None of the decisions that led to the dismissal of the judges and the magistrate contains the legal grounds that justify why the conduct that was the object of the disciplinary proceedings was considered to be grave.So concluded the report of three UN Human Rights experts made public in Geneva, Switzerland, yesterday. The report, in response to the dismissal of the four judges and a magistrate by the Honduran Supreme Court earlier this year, noted that
Judges can be dismissed only on serious grounds of misconduct or incompetence, in accordance with fair procedures that guarantee objectivity and impartiality. Accepting an invitation to give a lecture, write an article, present an application for habeas corpus in favour of the dismissed president or participate in public demonstrations does not seem to meet these criteria.The Supreme Court of Honduras notified the jurists that they were dismissed for "non-compliance or serious breaches of their duties", but the report notes that they seem to have been dismissed for their comments and writings, and participation in public protests after last year's coup d'etat, which does not seem to meet those criteria. The report also notes the Supreme Court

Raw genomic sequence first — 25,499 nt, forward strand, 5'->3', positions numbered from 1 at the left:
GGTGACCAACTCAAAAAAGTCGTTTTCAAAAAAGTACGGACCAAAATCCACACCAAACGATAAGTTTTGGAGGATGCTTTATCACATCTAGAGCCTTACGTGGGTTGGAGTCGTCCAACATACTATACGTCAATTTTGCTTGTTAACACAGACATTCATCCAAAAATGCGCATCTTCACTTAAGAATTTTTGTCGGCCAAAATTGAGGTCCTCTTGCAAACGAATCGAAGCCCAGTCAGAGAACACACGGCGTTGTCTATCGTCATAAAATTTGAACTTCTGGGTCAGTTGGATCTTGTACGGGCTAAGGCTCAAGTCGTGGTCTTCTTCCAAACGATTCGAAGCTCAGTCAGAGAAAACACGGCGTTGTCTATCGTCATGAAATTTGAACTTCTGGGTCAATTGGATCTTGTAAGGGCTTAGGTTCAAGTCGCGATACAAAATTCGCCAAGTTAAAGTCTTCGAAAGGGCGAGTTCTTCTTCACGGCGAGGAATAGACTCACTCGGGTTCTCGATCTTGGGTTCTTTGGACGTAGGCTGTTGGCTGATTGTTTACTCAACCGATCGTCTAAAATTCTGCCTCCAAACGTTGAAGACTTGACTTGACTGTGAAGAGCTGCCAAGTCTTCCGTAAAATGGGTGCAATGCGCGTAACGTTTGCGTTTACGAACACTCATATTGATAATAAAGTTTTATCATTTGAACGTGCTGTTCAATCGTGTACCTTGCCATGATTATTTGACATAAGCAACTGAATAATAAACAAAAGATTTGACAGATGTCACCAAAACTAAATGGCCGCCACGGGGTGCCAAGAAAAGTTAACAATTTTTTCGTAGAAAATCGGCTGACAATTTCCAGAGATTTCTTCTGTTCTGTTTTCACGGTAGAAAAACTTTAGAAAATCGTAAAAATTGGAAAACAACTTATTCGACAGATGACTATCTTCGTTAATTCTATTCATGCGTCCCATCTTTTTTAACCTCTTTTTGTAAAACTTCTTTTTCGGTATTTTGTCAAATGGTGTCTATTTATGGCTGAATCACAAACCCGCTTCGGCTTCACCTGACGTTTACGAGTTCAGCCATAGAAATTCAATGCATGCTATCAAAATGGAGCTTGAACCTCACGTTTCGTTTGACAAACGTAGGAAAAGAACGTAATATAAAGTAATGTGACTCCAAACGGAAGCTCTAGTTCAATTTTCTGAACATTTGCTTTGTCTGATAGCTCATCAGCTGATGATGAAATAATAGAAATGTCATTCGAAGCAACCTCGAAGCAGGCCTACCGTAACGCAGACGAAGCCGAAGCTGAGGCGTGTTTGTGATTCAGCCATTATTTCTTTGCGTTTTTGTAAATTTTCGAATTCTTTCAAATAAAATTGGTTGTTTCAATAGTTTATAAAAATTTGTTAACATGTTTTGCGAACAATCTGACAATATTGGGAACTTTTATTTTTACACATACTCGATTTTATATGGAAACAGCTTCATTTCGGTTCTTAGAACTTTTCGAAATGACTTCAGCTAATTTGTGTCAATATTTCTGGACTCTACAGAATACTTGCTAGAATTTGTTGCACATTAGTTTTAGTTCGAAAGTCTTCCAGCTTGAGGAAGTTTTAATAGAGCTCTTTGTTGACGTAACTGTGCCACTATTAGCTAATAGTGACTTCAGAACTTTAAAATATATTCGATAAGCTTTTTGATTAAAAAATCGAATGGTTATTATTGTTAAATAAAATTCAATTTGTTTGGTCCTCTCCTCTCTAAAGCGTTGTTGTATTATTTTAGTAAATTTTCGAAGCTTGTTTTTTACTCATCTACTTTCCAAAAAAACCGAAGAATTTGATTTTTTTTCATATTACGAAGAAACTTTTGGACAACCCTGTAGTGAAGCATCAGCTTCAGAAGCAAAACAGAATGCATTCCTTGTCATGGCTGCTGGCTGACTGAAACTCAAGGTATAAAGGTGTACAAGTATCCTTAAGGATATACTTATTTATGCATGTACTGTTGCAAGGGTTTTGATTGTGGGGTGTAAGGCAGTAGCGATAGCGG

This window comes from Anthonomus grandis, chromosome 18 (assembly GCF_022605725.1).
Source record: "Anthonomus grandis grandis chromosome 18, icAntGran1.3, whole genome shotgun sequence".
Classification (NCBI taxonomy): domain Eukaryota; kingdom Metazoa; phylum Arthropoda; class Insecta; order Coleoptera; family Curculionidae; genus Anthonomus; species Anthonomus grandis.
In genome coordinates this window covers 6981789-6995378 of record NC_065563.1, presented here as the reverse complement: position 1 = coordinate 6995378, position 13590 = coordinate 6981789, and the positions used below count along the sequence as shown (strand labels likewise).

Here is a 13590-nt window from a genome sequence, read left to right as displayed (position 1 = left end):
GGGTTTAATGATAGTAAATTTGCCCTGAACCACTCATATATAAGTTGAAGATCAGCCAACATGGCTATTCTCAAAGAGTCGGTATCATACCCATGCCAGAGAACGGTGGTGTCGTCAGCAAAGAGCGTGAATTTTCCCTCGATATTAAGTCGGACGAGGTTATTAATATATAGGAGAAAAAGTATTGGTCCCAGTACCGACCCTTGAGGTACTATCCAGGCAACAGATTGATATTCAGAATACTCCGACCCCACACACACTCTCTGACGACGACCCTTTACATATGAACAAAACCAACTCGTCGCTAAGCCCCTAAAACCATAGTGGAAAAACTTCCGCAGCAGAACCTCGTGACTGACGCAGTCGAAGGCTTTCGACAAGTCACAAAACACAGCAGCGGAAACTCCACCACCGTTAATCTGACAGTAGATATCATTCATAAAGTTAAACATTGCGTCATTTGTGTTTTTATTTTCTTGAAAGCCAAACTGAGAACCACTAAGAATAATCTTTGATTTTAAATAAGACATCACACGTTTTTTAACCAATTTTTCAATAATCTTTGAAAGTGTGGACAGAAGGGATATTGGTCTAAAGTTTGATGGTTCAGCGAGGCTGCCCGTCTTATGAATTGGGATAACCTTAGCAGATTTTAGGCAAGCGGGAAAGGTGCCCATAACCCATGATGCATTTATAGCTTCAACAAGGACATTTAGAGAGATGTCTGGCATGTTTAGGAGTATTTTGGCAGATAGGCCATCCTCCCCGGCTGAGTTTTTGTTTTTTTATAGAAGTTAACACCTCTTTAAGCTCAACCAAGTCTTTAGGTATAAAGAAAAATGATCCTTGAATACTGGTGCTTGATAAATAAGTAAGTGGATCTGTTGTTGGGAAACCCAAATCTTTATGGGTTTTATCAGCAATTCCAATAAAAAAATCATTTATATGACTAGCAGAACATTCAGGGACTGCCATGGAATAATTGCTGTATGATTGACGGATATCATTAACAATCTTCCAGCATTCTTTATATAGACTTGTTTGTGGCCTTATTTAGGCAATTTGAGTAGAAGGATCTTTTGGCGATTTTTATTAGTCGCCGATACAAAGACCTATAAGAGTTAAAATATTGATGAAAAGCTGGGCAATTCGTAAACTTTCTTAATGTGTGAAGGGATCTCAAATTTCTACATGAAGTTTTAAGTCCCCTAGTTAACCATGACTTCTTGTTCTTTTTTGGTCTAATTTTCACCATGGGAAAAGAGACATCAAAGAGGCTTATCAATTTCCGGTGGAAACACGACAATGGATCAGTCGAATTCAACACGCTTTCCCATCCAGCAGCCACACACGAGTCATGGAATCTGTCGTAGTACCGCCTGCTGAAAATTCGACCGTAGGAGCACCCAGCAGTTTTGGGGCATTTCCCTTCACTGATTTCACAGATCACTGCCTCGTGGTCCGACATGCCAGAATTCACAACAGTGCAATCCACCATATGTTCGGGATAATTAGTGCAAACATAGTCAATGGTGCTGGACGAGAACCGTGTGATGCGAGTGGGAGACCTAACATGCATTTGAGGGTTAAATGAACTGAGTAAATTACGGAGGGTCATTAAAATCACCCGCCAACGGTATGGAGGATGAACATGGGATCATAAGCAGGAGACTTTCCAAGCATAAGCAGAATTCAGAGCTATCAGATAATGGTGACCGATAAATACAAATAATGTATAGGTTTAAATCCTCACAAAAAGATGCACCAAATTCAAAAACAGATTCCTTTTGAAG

violated the rights of the dismissed judges to due process; they were sanctioned without having been heard and were prohibited from participating in the plenary sessions in which the court agreed to and ratified their firing.
The report also notes that the judges have appealed the decision to the Judicial Career Council of Honduras. They noted that it is important to resolve this case "in accordance with international standards in this area," and for Honduras to consolidate the independence of the judiciary.
The report, written by Gabriela Knaul, UN Special Rapporteur on the independence of judges and lawyers, Frank La Rue, UN Special Rapporteur on freedom of opinion and expression, and Margaret Sekaggya, UN Special Rapporteur on the situation of human rights defenders, concluded that the dismissals could have the effect of intimidating other members of the judiciary to "to refrain from expressing views different from those expressed by the authorities," and that this is a disturbing message for other jurists in Honduras. They noted to EFE:
This represents an inadmissible attack against the independence of Honduran judges and magistrates, and against the freedom of opinion, expression, gathering, and is against associations which promote and protect human rights and fundamental liberties in Honduras.